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Submitted by J. Brown on Tue, 9/6/2011, 7:39am
I continually assert that yoga practice encompasses more than physical fitness. As much as I generally try to avoid admitting it, this does implicitly question whether the use of yoga poses for physical fitness alone can even be considered yoga practice.
My interpretation of what constitutes a yoga practice aside for now, I am thinking of a specific example where a principle of exercise science is at odds with a holistic perspective.
In Yoga, the principle of Adaptation refers to the ability of a practice to meet the individual needs of the student, not just in physical terms but in every sense of the person. Adaptation in yoga is not only considered a good thing but the hallmark of a skilled teacher.
In the physical fitness realm, the principle of Adaptation refers to the concept of when an exercise is repeated often without variation, the body assimilates and the benefits are diminished. Adaptation in physical fitness is considered an impediment to continued growth and is the basis for another principle, Overload, which states that a greater than normal stress or load on the body is required.
My intent here is not to parse semantics. It’s just that there seems to be a lot of yoga classes that embrace the physical fitness sensibility. The enticing arsenal of classical yoga asana has made for a perfect marriage. Many yoga teachers are less concerned with any interpersonal realities that exist in their classes and instead see their role as someone to forever challenge students to do more with interesting sequences and playlists.
After a recent class of mine, a vinyasa teacher asked: “If we don’t take ourselves to the edge and beyond, how will we ever grow?”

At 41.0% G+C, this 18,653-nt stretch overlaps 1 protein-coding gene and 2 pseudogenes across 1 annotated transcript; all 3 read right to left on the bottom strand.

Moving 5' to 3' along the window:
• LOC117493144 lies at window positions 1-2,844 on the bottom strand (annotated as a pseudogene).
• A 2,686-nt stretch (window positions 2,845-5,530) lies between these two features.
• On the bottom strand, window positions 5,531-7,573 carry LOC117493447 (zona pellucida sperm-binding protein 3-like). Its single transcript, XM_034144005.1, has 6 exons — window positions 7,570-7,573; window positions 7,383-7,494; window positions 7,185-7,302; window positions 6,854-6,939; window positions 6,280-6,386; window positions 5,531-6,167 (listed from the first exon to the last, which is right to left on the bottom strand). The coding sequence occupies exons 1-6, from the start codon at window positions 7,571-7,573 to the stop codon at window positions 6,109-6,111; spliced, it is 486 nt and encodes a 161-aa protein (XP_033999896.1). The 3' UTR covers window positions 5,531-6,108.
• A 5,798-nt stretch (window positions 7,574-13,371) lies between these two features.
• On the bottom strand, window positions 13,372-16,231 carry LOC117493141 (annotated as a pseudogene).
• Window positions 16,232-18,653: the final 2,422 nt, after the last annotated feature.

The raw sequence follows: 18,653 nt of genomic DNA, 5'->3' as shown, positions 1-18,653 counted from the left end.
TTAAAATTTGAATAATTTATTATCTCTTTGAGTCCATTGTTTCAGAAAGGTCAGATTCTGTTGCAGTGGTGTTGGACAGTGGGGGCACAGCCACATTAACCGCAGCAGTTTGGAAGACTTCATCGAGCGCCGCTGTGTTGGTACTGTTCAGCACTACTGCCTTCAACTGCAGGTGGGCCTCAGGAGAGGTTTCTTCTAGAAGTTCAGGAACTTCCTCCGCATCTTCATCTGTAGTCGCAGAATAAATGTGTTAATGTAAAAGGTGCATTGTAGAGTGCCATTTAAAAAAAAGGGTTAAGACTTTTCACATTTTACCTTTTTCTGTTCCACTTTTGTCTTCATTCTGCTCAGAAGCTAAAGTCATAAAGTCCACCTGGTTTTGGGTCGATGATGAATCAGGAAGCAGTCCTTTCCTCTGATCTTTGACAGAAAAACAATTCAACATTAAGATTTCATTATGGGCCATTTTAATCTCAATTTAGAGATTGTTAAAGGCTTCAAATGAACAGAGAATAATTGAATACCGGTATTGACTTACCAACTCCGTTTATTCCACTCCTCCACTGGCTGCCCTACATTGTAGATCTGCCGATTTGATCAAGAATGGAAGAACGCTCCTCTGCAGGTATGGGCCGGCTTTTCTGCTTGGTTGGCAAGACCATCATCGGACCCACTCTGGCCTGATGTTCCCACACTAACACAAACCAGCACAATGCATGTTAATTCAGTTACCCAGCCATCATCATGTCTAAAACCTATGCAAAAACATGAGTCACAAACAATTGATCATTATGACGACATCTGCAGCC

I think of growth in yoga like I think of growth in plants. Watering a plant more does not necessarily make it grow faster or better. In fact, over watering plants will kill them. In order to grow, plants need the right amount of water on the right days and it happens over time like the way wind and water shapes mountains. Granted, some plants require more water than others.
I embrace a measured engagement in my practice. I’m not interested in pushing mine or anyone else’s physical limits. I discovered that it’s possible to be very strong and flexible, have amazing asana alignment, accomplish all kinds of miraculous feats with your body and still have lots of pain and feel miserable in life. It makes no sense to me that the body needs to be pushed, stressed or imposed upon in order to serve a persons growth. In my experience, forever taking the body to its “edge” leads to chronic pain down the road.
Don’t get me wrong. I don’t want to take anything away from anyone. If you enjoy physical challenge and want to provide that to yourself by forever changing up and increasing the intensity of your work out, rock on I say. I’m merely suggesting that yoga practice is not cross-circuit training. These two things can be complimentary but are not the same. Although, going to most yoga classes today, folks would have no way of knowing.
In layman’s terms, the aspect of yoga that makes it different then just working out is often referred to as the “mind-body connection.” This is a rote acknowledgement that the health of a person cannot be objectively measured in physical prowess. Recent studies in exercise science state that: “Low intensity exercise improves health but may not be very beneficial for improving physical fitness.”
When it comes to physical fitness alone, the “mind-body connection” is optional. If you’re training for a marathon or particular sport activity, you need to tough it out and do that boot camp stuff if you want your body to be conditioned properly for the task. How your feeling, whats going on in your life or whether or not your enjoying the work out are largely irrelevant.
I maintain that yoga practice is not concerned with developing physical fitness beyond what is necessary for a healthy functioning body. If we use the forms beyond that, for physical fitness purposes alone, then I think it ceases to be yoga practice and becomes something else. Lose the mind-body connection and you lose the yoga.
J. Brown is a yoga teacher, writer and founder of Abhyasa Yoga Center in Brooklyn, NY. His writing has been featured in Yoga Therapy in Practice, Yoga Therapy Today and the International Journal of Yoga Therapy. Visit his website at yogijbrown.com
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